Cir. 1990).1 In other words, Plaintiff must set forth facts
supporting an inference that Camden County itself was the
“moving force” behind the alleged constitutional violation.
Monell, 436 U.S. at 689.
As Plaintiff may be able to amend his complaint to
address the deficiencies noted by the Court, the Court shall
grant Plaintiff leave to amend the complaint within 30 days of
the date of this order.
Plaintiff should note that when an amended complaint
is filed, the original complaint no longer performs any function
“Policy is made when a decisionmaker possess[ing] final
authority to establish municipal policy with respect to the
action issues an official proclamation, policy, or edict.
Government custom can be demonstrated by showing that a given
course of conduct, although not specifically endorsed or
authorized by law, is so well-settled and permanent as virtually
to constitute law.” Kirkland v. DiLeo, 581 F. App'x 111, 118 (3d
Cir. 2014) (internal quotation marks and citations omitted)
(alteration in original).
in the case and cannot be utilized to cure defects in the
amended complaint, unless the relevant portion is specifically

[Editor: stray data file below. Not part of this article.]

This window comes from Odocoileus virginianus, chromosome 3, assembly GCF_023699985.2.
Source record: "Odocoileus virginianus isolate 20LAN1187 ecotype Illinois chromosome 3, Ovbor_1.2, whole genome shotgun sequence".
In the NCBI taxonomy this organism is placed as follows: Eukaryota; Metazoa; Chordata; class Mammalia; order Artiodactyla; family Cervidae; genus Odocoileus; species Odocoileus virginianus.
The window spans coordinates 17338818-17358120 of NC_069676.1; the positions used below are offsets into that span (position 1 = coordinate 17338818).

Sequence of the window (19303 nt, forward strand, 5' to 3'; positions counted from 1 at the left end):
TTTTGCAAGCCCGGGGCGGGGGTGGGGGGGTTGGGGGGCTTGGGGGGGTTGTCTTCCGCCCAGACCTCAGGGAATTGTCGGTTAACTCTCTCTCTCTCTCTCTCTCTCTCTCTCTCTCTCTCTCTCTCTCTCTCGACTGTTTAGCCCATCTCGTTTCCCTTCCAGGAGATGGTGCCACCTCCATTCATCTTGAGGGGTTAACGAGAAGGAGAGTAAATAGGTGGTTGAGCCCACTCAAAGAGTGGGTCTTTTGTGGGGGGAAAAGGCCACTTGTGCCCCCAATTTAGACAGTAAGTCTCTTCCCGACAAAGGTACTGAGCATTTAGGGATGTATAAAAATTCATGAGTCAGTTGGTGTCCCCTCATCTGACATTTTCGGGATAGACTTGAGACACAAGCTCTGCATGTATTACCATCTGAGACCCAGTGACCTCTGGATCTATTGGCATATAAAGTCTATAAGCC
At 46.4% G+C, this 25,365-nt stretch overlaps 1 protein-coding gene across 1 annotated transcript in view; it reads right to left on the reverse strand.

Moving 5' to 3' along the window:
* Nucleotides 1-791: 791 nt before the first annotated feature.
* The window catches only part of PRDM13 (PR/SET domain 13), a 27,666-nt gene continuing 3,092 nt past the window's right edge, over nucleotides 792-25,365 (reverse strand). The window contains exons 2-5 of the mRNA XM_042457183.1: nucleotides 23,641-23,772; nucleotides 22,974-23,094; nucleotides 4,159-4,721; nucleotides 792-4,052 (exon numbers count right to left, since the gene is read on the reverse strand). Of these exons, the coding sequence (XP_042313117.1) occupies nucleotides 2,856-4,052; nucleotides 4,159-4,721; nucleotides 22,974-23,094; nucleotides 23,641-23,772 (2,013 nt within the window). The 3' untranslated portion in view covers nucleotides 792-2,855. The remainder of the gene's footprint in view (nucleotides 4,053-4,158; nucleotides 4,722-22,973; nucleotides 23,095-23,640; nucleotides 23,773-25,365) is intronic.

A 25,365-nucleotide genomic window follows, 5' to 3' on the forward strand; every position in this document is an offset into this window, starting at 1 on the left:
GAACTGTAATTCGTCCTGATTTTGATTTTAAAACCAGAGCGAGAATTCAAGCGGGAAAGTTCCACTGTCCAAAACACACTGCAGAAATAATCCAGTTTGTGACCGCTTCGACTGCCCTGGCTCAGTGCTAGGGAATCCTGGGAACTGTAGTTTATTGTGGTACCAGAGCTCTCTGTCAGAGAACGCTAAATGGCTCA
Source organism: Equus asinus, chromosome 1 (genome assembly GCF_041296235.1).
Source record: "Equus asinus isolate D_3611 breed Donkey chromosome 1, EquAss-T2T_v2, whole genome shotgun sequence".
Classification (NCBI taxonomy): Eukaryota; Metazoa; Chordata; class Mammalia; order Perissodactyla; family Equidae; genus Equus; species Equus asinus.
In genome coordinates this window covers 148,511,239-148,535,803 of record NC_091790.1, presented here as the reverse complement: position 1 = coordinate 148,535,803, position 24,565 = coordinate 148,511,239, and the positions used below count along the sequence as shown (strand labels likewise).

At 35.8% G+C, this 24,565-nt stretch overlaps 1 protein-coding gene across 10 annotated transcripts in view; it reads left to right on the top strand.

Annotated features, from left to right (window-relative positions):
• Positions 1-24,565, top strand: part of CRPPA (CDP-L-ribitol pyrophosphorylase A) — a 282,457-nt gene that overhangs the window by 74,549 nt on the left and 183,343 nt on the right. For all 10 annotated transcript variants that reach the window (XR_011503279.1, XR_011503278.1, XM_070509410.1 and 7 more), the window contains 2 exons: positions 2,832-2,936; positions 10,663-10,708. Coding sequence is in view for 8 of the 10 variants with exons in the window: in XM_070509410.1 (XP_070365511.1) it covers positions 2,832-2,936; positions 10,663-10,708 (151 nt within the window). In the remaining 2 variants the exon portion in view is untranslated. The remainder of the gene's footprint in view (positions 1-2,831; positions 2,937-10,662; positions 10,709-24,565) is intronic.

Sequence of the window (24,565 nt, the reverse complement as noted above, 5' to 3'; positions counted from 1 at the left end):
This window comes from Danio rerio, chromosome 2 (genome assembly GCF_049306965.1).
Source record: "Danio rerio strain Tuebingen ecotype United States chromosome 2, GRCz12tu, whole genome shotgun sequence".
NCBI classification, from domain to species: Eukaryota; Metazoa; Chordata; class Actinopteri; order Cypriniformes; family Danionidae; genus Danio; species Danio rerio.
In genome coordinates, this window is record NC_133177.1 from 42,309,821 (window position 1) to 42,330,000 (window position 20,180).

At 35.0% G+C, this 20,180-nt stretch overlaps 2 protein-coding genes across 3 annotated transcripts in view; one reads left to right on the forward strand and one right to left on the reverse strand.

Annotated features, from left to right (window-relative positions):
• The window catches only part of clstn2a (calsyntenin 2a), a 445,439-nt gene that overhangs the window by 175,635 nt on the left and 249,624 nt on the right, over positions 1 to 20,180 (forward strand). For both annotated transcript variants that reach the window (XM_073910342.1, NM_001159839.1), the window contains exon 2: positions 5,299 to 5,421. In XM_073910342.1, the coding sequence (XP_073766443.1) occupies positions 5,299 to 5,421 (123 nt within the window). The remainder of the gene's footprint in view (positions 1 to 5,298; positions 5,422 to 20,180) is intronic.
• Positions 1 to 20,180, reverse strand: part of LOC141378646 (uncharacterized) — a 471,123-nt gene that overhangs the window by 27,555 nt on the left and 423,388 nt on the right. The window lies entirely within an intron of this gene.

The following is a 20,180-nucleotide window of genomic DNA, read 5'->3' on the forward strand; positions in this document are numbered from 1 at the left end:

incorporated in the new complaint. 6 Wright, Miller & Kane,
Federal Practice and Procedure 1476 (2d ed. 1990) (footnotes
omitted). An amended complaint may adopt some or all of the
allegations in the original complaint, but the identification of
the particular allegations to be adopted must be clear and
explicit. Id. To avoid confusion, the safer course is to file an
amended complaint that is complete in itself.2 Id.
For the reasons stated above, the complaint is
dismissed without prejudice for failure to state a claim. The
Court will reopen the matter in the event Plaintiff files an
amended complaint within the time allotted by the Court.
An appropriate order follows.
February 22, 2017
s/ Jerome B. Simandle
JEROME B. SIMANDLE
Chief U.S. District Judge
The amended complaint shall be subject to screening prior to